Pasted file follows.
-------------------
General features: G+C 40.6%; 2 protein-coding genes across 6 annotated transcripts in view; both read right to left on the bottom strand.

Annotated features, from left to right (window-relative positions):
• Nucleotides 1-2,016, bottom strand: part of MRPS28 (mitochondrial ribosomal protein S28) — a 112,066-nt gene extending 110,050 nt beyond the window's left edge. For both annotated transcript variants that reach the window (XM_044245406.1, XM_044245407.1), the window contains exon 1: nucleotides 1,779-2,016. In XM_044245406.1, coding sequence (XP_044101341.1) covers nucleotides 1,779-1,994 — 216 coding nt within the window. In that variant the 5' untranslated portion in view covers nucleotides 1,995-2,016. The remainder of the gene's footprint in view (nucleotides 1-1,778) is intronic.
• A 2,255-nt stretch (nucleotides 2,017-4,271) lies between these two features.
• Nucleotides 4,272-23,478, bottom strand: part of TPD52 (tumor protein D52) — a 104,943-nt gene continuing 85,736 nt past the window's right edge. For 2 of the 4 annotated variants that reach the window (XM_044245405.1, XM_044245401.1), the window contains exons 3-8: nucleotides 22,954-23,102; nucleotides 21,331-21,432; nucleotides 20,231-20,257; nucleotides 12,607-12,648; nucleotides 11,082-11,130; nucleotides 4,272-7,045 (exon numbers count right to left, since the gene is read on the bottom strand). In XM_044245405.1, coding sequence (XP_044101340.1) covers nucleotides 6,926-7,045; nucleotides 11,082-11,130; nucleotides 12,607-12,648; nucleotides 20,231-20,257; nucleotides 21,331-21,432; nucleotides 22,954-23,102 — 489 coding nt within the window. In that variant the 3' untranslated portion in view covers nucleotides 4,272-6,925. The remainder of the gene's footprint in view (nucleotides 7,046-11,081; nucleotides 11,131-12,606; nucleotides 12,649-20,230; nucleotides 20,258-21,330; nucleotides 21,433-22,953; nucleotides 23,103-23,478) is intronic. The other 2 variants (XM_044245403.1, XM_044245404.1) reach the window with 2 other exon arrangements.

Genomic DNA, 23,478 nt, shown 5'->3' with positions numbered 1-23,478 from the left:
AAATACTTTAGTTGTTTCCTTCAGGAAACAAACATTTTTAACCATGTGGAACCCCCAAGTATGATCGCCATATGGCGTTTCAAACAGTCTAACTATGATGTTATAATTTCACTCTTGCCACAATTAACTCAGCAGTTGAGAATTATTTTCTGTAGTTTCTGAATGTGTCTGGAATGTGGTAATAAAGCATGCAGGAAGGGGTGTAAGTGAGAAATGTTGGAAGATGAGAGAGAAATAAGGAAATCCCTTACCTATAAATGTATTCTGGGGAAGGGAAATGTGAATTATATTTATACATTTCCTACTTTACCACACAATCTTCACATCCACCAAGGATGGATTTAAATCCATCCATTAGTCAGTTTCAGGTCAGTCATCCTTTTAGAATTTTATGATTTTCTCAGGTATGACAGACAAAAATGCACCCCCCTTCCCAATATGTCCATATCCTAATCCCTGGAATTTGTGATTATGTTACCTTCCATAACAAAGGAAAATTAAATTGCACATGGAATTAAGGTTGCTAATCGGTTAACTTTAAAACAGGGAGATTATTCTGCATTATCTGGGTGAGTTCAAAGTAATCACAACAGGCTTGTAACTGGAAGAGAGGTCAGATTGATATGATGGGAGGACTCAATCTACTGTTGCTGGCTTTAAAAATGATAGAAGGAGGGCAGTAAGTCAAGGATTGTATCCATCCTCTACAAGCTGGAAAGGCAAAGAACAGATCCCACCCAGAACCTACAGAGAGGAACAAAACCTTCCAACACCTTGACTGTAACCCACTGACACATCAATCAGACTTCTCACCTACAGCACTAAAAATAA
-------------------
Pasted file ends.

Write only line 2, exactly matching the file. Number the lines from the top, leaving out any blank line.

Annotated features, from left to right (window-relative positions):